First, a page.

Eclectic I

Thursday, April 26, 2007

Tech Forum week 7

Gender In Music Technology



Ben Probert was curious as to why there appears to be a lack of female interest within the music Technology field. Various surveys and articles established a consistent argument that there is a masculine stereotype attached to the field. It is quite a valid point this would add extra pressure upon females within the field to exceed. In this regards, gender should not be an issue within any field.

This was essentially the main argument presented by Amy Sincock. Gender should not be of any importance within her field of choice but rather her ability and passion within her chosen field. I couldn't agree more. If a female within the music technology field (or any field) goes onto inspire and empower other females then this is a positive thing, but to specifically focus on someone’s gender regardless of ability could actually negate the importance of their ability.

I also found it linked closely to the point Stephen Whittington raised that John Cage was gay but chose not to act as a 'figure head' for gays within the avant guard music field. Could it be that he felt his sexuality was irrelevant in regards to what he created as a musician, and that possibly his music should be loved/hated for itself and their should be no bias placed upon it either way due to his sexuality.

Another point Ben rose, he described as “Different styles of mastery of technology, ‘Hard’ and ‘Soft’. The ‘hard’ absolute approach is statistically favoured by men and the ‘soft’ humanistic approach by females. Douglas Loudon attempted to attribute this to evolutionary roles. I tend to think that these roles are more socially implied and that although learning styles may have statistical gender specifics, that there is probably great flexibility to adoption of approaches and general exceptions to the rule. E.g. many men could favor/benefit from the ‘soft learning approach’ and vice versa. I think Jacob Morris touched on this idea but was more focussed on the brilliance of a particular female in the area of music tech, -Bjork.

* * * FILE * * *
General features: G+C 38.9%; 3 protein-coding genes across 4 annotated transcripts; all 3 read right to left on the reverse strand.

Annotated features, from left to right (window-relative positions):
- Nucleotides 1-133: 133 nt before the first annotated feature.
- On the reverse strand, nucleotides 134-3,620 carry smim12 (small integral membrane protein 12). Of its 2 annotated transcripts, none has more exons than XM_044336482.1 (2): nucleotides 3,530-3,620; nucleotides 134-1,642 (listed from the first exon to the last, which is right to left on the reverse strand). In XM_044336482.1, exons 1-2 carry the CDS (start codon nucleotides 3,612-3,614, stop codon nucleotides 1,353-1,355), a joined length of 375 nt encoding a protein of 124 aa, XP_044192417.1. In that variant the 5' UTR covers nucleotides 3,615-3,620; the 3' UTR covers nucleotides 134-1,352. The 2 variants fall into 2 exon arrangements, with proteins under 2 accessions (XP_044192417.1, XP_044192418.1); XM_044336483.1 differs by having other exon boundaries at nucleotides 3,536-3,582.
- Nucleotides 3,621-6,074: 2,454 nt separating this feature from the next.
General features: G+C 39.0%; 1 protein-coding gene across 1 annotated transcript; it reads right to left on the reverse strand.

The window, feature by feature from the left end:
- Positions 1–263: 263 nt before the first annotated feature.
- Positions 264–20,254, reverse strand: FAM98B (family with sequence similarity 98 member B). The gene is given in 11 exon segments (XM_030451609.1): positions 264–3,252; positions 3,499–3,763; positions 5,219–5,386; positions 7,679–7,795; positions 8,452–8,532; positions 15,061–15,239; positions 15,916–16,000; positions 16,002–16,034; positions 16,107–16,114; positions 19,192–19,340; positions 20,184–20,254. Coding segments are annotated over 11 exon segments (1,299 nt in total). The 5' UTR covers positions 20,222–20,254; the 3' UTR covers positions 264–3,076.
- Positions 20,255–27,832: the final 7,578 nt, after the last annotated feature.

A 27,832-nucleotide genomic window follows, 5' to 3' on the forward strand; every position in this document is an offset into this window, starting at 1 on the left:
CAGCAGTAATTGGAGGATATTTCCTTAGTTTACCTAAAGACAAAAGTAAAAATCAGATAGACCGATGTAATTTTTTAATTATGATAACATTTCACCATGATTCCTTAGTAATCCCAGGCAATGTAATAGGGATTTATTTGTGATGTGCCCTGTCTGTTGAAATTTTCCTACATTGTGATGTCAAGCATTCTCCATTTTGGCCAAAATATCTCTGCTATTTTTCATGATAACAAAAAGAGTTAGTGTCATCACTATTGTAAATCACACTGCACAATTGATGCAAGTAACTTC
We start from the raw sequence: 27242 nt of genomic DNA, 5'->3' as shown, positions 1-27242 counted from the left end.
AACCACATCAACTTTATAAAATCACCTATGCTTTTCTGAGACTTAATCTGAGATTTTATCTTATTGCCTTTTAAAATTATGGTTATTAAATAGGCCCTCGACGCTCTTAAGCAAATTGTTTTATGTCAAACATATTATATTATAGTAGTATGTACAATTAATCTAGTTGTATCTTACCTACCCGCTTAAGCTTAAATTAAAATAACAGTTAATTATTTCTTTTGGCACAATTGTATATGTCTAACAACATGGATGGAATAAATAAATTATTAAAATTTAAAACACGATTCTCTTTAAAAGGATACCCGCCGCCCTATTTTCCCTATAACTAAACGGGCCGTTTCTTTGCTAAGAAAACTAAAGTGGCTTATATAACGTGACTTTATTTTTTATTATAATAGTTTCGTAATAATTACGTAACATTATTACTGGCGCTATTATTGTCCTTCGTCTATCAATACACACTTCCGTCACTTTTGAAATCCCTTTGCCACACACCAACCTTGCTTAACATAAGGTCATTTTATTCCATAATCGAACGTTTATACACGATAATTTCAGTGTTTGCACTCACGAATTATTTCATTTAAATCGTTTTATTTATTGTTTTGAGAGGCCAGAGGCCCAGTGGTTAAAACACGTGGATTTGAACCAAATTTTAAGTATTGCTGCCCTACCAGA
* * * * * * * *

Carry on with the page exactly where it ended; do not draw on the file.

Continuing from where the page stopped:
The point of contention against these arguments however comes down to what Tristan described as 'the politics of inclusion'. In a perfect world, everyone would have equal ‘footing’ to prove and succeed based upon their abilities. But quite often minorities are forgotten/excluded/ignored, due to the simple majority wins scenario. This is why minority groups look to figure heads so that they feel that their voice will still be heard. Ultimately I feel this is a rather poignant irony, and that we should all continue to be aware of the need for equality without making an issue of something unless it is actually causing a problem.

References

Stephen Whittington. “Gender in Music Technology, Can you tell the difference?” Workshop presented at EMU space, Level 5, Schultz building, University of Adelaide, 26th April, 2007.

Ben Probert. “Gender in Music Technology.” Student talk presented at EMU space, Level 5, Schultz building, University of Adelaide, 26th April, 2007.

Douglas Loudon. “Gender in Music Technology.” Student talk presented at EMU space, Level 5, Schultz building, University of Adelaide, 26th April, 2007.

Amy Sincock. “Gender in Music Technology.” Student talk presented at EMU space, Level 5, Schultz building, University of Adelaide, 26th April, 2007.

Jacob Morris. “Gender in Music Technology.” Student talk presented at EMU space, Level 5, Schultz building, University of Adelaide, 26th April, 2007.

Pic References

jin, ohashi. 2003. Bjork Photo's. http://unit.bjork.com/specials/pics/frame.htm (28 April 2007.)

0 Comments:

Post a Comment

<< Home